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OR - Victorinox Picnicker Knife - Ray Estrella

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  • rayestrella1
    And here is one for the other category. The HTML may be found here; http://tinyurl.com/2sodml Now I am going to go read. Ray Victorinox Picnicker (Swiss Army
    Message 1 of 2 , Sep 5, 2007
    • 0 Attachment
      And here is one for the other category. The HTML may be found here;

      http://tinyurl.com/2sodml

      Now I am going to go read.

      Ray



      Victorinox Picnicker (Swiss Army Knife)
      By Raymond Estrella

      OWNER REVIEW
      September 05, 2007

      TESTER INFORMATION
      NAME: Raymond Estrella
      EMAIL: rayestrella@...
      AGE: 46
      LOCATION: Huntington Beach California USA
      GENDER: M
      HEIGHT: 6' 3" (1.91 m)
      WEIGHT: 200 lb (90.70 kg)

      I have been backpacking for over 30 years, all over California, and
      in many of the western states and Minnesota. I hike year-round, and
      average 500+ miles (800+ km) per year. I have made a move to
      lightweight gear, and smaller volume packs. I start early and hike
      hard so as to enjoy the afternoons exploring. I usually take a
      freestanding tent and enjoy hot meals at night. If not hiking solo I
      am usually with my brother-in-law Dave or fiancée Jenn.

      The Product

      Manufacturer: Victorinox AG
      Web site: www.victorinox.ch
      Model: Picnicker
      Model number: 0.8853
      Length listed: 4.37 in (111 mm)
      Actual length closed: 4.3 in (109 mm)
      Actual length open: 7.7 in (196 mm)
      Weight listed: N/A
      Actual weight: 2.8 oz (79 g)
      MSRP: N/A
      Also made as style 0.8853.W with serrated cutting edge on knife blade

      Product Description

      The Victorinox Picnicker (hereafter called the Picnicker or knife) is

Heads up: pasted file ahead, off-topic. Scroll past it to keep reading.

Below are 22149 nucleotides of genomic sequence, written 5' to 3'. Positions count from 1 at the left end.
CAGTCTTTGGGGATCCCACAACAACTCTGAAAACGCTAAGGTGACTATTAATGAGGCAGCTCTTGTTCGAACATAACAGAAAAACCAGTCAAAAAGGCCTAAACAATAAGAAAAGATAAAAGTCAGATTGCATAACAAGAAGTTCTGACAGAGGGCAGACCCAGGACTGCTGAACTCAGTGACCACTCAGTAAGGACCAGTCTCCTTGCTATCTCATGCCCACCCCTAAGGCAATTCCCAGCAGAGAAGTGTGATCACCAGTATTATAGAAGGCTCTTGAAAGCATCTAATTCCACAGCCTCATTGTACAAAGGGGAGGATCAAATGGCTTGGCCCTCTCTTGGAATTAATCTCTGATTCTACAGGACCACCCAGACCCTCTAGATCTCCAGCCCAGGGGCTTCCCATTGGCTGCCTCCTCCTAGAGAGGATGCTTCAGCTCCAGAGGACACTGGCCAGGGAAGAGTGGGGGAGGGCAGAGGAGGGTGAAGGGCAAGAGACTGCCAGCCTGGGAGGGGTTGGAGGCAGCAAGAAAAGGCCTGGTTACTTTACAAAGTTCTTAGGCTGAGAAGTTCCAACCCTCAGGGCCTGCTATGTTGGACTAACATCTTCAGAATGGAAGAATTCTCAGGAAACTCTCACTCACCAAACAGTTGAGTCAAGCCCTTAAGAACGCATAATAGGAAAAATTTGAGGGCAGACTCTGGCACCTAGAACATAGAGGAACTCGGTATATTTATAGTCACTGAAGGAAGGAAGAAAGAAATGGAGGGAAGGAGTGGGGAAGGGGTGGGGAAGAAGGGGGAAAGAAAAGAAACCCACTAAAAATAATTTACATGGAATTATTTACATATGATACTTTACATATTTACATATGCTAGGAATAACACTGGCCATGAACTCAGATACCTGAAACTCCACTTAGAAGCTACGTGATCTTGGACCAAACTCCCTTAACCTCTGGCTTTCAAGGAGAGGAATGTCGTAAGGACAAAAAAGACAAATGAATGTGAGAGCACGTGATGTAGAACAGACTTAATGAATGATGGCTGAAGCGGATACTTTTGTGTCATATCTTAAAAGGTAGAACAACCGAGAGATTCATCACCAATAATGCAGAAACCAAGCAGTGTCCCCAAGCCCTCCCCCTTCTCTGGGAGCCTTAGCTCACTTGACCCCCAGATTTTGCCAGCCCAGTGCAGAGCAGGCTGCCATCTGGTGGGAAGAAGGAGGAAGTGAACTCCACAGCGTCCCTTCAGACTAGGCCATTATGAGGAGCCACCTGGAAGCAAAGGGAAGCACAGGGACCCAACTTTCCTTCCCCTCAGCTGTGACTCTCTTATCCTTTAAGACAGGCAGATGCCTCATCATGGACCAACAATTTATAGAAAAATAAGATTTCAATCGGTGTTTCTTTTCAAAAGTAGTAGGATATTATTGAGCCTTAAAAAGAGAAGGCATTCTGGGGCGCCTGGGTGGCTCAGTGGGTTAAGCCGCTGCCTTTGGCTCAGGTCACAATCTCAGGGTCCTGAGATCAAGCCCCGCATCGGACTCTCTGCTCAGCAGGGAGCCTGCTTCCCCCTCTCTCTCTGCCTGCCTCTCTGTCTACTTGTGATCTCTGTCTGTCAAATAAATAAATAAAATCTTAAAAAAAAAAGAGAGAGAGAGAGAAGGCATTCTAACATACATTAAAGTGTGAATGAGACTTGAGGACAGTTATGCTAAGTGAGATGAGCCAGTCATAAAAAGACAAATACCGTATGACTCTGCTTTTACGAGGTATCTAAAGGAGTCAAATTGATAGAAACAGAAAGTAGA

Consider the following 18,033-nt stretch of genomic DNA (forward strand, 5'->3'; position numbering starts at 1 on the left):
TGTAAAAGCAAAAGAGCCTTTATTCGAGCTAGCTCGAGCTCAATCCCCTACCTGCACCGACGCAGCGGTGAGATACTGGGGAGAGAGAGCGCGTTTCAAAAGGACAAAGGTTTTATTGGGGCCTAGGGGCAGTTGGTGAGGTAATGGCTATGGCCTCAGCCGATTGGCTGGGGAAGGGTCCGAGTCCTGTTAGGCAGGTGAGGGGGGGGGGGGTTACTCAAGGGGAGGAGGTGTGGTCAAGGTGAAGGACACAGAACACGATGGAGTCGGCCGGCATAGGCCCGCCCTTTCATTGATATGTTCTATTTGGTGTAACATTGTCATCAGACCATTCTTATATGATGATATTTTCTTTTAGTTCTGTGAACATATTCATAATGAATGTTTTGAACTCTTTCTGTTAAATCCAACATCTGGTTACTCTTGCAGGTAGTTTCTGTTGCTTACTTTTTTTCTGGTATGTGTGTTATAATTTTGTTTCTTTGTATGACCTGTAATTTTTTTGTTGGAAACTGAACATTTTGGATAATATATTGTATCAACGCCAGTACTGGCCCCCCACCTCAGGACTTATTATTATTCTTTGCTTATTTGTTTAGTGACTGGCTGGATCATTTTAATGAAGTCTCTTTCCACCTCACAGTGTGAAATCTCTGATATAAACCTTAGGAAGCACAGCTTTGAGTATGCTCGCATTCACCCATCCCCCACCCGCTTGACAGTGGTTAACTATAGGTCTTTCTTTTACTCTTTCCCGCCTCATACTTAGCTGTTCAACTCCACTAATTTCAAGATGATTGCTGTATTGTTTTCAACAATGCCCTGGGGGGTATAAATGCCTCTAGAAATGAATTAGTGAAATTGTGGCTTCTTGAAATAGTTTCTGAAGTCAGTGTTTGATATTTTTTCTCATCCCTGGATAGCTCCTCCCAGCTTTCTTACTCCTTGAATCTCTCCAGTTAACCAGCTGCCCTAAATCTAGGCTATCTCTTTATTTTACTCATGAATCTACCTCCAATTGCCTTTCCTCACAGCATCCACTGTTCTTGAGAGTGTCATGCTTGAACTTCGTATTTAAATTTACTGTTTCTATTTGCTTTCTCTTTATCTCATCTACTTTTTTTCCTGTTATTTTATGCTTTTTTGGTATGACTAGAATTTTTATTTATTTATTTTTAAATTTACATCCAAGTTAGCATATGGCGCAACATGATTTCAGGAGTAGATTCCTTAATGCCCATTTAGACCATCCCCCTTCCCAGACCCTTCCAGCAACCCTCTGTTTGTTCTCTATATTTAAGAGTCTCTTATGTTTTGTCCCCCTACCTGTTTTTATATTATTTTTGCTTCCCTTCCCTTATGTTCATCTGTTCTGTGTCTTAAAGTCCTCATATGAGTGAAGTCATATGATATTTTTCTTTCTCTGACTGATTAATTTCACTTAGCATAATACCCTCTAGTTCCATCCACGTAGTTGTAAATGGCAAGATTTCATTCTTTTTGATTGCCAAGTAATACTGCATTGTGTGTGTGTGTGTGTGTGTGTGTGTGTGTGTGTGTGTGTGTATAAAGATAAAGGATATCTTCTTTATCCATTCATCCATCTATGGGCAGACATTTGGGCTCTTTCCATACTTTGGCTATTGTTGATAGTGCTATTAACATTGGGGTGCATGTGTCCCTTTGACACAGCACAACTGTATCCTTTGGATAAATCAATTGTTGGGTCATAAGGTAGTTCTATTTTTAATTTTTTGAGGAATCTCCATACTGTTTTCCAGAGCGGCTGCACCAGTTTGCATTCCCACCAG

a multi-function tool that has 11 tools in one body.

      The handles are made of red nylon. They are rounded off and have a
      comfortable grip that is wavy on one face (where the fingers are when
      the blade is down) to fit a hand more naturally. Here is a picture of
      the knife with everything open and out. The tools are identified
      below.


      1: reamer, punch
      2: locking blade with 3.2 in (81 mm) cutting surface
      3: small flat screwdriver
      4: can opener
      5: tweezers
      6: wire stripper
      7: bottle opener
      8: larger flat screwdriver
      9: toothpick
      10: key ring
      11: corkscrew

      The knife uses a sliding lock on the outside of the handle. The way
      that it works is when the blade is open fully it pushes past a
      metal "tooth" that uses a camming action to snap into a notch in the
      blade that is exposed when the blade rotates past it. By sliding the
      exterior knurled switch down, the tooth pulls out of the notch
      allowing the blade to be closed.

      None of the tools protrude from the handles in such a way that they
      will catch on the inside of my pocket or pack. All are easy to open
      with the exception of the punch.

      Field Conditions

      I do not know where to even start as far as where this knife has
      been. From the south up it has been carried and used in the following
      parks and forests.

      San Jacinto Wilderness, Mount San Jacinto State Park, San Bernardino
      National Forest, Joshua Tree National Park, San Gorgonio Wilderness,
      Death Valley National Park, Sequoia National Forest, Sequoia National
      Park, Domeland Wilderness, Kings Canyon National Park, Inyo National
      Forest, Golden Trout Wilderness, John Muir Wilderness, Sierra
      National Forest, Grand Teton National Park and Yellowstone National
      Park.

      Elevations have ranged from sea level to at least 14000' (4267 m) and
      temperatures have been from below freezing to 120 F (49 C)

      It has been on snow, sand, dirt, and rock, in sun, rain, fog and
      smog, in hardwood forests, pine forests and petrified forests.

      Observations

      I bought the Picnicker in 1991. At the time I carried quite the